What are your thoughts? Do you have the iPhone 3GS and does the network feel faster in your neighborhood? Are you like me and still have the 3G, hoping that the next iPhone will be a substantial upgrade? Drop us a line and tell us what you think.

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  1. Bill St. Clair Monday, March 22, 2010

    I still don’t have 3G service where I live, yet I must pay $30/month for it. Will they up the fee for 4G even though I doubt I’ll have that any time soon either? Sure wish I could pay $20/month for the $20/month service I get here. I’d happily pay an extra $10 during any month that I actually connect to 3G in a city somewhere. Most months that doesn’t happen. Of course, it would be better to just get 3G, or 4G, and have the internet on my iPhone be faster than my DSL. That would make tethering look mighty nice.

  2. I’m probably one of very few to say this but I still have my 2G and LOVE it. Quite honestly I have never experienced the network issues so many others complain about and the 3G and 3GS were not significant enough upgrades for me to change. I am still waiting for the front facing camera that allows iChat. Come on Steve (Jobs), You know it’ll be revolutionary, go ahead and blow the competition out the water!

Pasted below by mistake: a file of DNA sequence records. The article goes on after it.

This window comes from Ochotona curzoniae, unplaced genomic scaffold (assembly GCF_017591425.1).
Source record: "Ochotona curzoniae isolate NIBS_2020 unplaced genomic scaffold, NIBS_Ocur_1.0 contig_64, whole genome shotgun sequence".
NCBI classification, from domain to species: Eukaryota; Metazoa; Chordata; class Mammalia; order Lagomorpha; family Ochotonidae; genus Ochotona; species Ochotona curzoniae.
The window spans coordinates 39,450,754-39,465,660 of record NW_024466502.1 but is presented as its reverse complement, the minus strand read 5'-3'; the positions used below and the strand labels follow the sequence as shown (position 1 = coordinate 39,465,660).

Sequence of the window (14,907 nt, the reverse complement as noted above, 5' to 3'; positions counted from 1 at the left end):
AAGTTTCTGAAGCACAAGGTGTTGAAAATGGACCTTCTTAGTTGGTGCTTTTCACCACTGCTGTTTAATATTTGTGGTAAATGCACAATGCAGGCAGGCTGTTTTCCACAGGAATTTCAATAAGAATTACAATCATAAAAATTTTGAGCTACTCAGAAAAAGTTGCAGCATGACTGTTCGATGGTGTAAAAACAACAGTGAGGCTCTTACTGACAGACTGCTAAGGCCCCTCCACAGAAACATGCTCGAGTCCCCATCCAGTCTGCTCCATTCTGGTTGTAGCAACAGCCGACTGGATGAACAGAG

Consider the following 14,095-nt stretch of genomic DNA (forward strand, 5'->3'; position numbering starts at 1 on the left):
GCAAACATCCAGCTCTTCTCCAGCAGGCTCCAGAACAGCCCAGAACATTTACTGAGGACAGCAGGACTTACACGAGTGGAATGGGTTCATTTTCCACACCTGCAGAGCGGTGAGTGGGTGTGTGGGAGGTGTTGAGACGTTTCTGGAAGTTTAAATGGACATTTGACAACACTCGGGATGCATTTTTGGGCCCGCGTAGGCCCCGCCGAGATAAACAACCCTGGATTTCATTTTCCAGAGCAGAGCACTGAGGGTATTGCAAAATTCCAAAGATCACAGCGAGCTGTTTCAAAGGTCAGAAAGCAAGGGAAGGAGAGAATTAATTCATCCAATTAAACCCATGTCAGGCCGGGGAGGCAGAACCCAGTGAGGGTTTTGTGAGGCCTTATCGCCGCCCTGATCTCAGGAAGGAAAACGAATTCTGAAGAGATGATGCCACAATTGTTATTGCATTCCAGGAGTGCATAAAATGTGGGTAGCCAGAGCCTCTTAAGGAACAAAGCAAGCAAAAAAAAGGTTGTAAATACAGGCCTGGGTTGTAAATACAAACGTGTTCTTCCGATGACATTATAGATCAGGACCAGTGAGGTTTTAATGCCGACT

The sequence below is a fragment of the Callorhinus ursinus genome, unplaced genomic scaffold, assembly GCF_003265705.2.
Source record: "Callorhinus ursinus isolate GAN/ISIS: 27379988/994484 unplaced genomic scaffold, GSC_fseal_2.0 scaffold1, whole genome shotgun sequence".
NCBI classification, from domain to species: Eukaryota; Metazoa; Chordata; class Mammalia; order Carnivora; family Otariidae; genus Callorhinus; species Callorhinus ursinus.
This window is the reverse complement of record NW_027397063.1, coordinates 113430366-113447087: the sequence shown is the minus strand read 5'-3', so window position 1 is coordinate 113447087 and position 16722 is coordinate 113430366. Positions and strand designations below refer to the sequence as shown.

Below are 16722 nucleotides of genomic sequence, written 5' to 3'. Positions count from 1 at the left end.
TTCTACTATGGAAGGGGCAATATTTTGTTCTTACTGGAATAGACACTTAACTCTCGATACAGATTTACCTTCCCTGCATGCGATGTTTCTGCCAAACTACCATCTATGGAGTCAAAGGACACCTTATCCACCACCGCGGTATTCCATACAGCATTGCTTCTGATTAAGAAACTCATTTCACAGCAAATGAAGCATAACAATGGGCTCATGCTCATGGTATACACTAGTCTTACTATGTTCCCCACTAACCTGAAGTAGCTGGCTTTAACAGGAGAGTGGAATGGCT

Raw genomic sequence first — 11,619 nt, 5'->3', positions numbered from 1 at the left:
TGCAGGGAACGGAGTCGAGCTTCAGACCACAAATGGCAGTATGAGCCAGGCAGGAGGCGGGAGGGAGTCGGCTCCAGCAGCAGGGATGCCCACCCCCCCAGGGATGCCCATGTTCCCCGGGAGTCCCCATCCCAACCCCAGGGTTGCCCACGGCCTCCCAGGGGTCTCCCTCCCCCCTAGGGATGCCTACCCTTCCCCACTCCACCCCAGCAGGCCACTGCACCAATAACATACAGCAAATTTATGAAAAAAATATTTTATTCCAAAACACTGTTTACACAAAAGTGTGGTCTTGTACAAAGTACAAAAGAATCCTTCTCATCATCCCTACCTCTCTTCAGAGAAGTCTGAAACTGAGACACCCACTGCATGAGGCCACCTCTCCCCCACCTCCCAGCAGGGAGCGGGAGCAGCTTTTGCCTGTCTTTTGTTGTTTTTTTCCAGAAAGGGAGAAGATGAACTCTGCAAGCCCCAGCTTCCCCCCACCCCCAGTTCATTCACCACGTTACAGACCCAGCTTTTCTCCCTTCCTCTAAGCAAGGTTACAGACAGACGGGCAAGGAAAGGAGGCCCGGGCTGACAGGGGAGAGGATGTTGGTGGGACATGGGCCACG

3. Five Rhombus | March Communications Monday, March 22, 2010

    [...] It’s Foursquare with a bit of a a twist, hence the rhombus.  Logo and tagline both current in the works as well.  Perhaps it’ll be one of the newest applications to appear on the iPhone 4G? [...]

  4. I think the iPhone 4g will be capable of connecting to 4g network to be sure it will take advantage of this new network without getting an “iPhone 4gs”.

    For now I’m thinking about switching to iPhone but can’t make up my mind if I’m getting an iPhone 3GS or waiting for the iPhone 4G comming in June/July. =P

    1. You’re too close to July now — don’t cave!!

    2. I’m in the same boat, hanging on with an old Blackberry Pearl… it’ll be worth waiting it out though, imagine getting on an 18/24 month fixed contract with a 3GS the same month Apple drops the 4G. It’d be hellish.

  5. My question is, will the iphone go to Verizon or stay with AT&T?